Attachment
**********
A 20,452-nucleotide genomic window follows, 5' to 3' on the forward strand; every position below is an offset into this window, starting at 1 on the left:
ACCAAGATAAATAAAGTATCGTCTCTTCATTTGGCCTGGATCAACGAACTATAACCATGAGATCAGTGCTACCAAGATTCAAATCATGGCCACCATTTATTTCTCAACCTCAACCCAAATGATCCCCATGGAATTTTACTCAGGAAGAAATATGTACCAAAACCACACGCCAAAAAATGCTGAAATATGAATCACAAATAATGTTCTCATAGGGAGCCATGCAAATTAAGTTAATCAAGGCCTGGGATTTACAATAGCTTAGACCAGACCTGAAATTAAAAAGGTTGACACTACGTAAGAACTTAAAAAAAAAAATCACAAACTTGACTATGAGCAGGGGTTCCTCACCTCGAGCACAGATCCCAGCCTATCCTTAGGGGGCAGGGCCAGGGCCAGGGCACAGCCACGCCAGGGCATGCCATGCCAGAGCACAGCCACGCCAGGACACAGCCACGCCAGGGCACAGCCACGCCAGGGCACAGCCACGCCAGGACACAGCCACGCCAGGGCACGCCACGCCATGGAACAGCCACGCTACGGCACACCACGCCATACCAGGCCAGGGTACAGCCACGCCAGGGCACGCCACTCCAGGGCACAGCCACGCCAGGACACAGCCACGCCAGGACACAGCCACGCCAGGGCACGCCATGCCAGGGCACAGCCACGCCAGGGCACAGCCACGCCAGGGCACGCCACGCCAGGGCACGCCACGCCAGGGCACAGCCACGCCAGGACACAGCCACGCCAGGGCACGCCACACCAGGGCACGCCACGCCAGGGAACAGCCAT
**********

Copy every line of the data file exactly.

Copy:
A 20,452-nucleotide genomic window follows, 5' to 3' on the forward strand; every position below is an offset into this window, starting at 1 on the left:
ACCAAGATAAATAAAGTATCGTCTCTTCATTTGGCCTGGATCAACGAACTATAACCATGAGATCAGTGCTACCAAGATTCAAATCATGGCCACCATTTATTTCTCAACCTCAACCCAAATGATCCCCATGGAATTTTACTCAGGAAGAAATATGTACCAAAACCACACGCCAAAAAATGCTGAAATATGAATCACAAATAATGTTCTCATAGGGAGCCATGCAAATTAAGTTAATCAAGGCCTGGGATTTACAATAGCTTAGACCAGACCTGAAATTAAAAAGGTTGACACTACGTAAGAACTTAAAAAAAAAAATCACAAACTTGACTATGAGCAGGGGTTCCTCACCTCGAGCACAGATCCCAGCCTATCCTTAGGGGGCAGGGCCAGGGCCAGGGCACAGCCACGCCAGGGCATGCCATGCCAGAGCACAGCCACGCCAGGACACAGCCACGCCAGGGCACAGCCACGCCAGGGCACAGCCACGCCAGGACACAGCCACGCCAGGGCACGCCACGCCATGGAACAGCCACGCTACGGCACACCACGCCATACCAGGCCAGGGTACAGCCACGCCAGGGCACGCCACTCCAGGGCACAGCCACGCCAGGACACAGCCACGCCAGGACACAGCCACGCCAGGGCACGCCATGCCAGGGCACAGCCACGCCAGGGCACAGCCACGCCAGGGCACGCCACGCCAGGGCACGCCACGCCAGGGCACAGCCACGCCAGGACACAGCCACGCCAGGGCACGCCACACCAGGGCACGCCACGCCAGGGAACAGCCAT